Why This Counts: What is the Producer Price Index and How Does It Impact Me?

The Producer Price Index (PPI) – sounds familiar, but what is it exactly? Didn’t it used to be called the Wholesale Price Index? It is related to the Consumer Price Index, but how? How does the PPI impact me?

Lots of questions! In this short primer we will provide brief answers and links for more information. Note, if you are an economist, this blog is NOT for you. It’s an introduction for everyone else!

Video: Introduction to the Producer Price Index

Before we go any further – what is an index? (You said this was a primer!)

An index is like a ruler. It is a way of measuring the change of just about anything. Producer price indexes measure the average change in prices for goods, services, or construction products sold as they leave the producer.

Here is an example of how an index works:

  • Suppose we created an index to track the price of a gallon of gasoline.
  • When we start tracking, gasoline costs $2.00 a gallon.
  • The starting index value is 100.0.
  • When gasoline rises to $2.50, our index goes to 125.0, which reflects a 25-percent increase in the price of gasoline.
  • If gasoline then drops to $2.25, the index goes to 112.5. The $0.25 decline in price reflects a 10-percent decrease in the price of gasoline from when the price was $2.50.

If you are a gasoline dealer, you might find a gasoline index useful. Instead of driving around every day to write down the prices of each competitor’s gasoline and averaging them together, the index can provide the data for you. (Question #5 in the PPI Frequently Asked Questions explains how to interpret an index.)

PPI is called a “family” of indexes. There are more than 10,000 indexes for individual products we release each month in over 500 industries. That is one big family!

OK, so PPI has lots of data – but what kind of data?

PPI produces three main types of price indexes: industry indexes, commodity indexes, and final demand-intermediate demand (FD-ID) indexes.

An industry refers to groups of companies that are related based on their primary business activities, such as the auto industry. The PPI measures the changes in prices received for the industry’s output sold outside the industry.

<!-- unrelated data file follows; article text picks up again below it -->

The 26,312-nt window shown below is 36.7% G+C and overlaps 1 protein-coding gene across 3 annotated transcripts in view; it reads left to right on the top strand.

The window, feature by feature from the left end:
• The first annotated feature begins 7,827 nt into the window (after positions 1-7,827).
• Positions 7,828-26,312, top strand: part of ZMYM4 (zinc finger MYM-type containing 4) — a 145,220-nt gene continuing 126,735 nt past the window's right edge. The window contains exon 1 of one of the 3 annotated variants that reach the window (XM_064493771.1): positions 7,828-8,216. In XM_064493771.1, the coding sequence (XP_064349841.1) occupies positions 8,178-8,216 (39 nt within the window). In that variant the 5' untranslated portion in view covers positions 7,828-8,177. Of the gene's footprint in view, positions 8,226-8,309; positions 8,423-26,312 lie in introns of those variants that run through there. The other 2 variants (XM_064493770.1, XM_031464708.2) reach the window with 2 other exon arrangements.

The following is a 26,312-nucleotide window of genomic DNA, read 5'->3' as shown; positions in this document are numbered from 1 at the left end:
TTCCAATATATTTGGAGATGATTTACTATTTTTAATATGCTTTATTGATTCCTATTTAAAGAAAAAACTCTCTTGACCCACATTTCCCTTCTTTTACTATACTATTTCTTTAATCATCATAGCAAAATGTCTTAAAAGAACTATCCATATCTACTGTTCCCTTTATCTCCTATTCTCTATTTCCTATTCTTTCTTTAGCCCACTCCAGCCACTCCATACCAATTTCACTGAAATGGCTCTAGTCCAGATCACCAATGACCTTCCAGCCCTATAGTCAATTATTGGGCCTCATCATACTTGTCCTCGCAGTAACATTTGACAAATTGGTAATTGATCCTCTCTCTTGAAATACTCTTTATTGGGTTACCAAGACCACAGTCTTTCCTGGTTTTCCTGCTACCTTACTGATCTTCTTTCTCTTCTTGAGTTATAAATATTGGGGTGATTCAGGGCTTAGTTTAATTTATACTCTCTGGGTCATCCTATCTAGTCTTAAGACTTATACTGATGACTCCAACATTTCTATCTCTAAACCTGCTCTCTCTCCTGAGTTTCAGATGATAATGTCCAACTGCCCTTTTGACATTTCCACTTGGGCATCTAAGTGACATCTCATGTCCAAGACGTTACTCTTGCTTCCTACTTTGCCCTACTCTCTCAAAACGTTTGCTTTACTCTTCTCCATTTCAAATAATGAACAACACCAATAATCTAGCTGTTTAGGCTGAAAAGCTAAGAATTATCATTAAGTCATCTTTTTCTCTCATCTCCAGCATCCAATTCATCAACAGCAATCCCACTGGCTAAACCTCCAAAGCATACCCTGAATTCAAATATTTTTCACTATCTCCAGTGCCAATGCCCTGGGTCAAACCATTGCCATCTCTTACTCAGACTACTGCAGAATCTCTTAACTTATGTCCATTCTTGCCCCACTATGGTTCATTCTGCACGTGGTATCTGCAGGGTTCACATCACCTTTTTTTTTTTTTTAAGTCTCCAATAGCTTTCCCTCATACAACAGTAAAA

• PPI publishes about 535 industry price indexes and another 500 indexes for groupings of industries.
  • By using the North American Industry Classification System (NAICS) index codes, data users can compare PPI industry-based information with other economic programs, including productivity, production, employment, wages, and earnings.

The commodity classification of the PPI organizes products by type of product, regardless of the industry of production. For example, the commodity index for steel wire uses pricing information from the industries for iron and steel mills and for steel wire drawing.

  • PPI publishes more than 3,700 commodity price indexes for goods and about 800 for services.
  • This classification system is unique to the PPI and does not match any other standard coding structure.

We also have more information on the differences between the industry and commodity classification systems.

The FD-ID classification of the PPI organizes groupings of commodities by the type of buyer. For example, the PPI for final demand measures price change in all goods, services, and construction products sold as personal consumption, capital investment, export, or to government. As a second example, the PPI for services for intermediate demand measures price change for services sold to business as inputs to production.

  • PPI publishes more than 300 FD-ID indexes.
  • This FD-ID classification system is unique to the PPI and does not match any other standard coding structure.

Now let’s go back to the beginning

  • 1902: Wholesale Price Index program begins, which makes it one of the oldest continuous set of federal statistics. The Wholesale Price Index captures the prices producers receive for their output. In contrast, the Consumer Price Index captures the prices consumers pay for their purchases.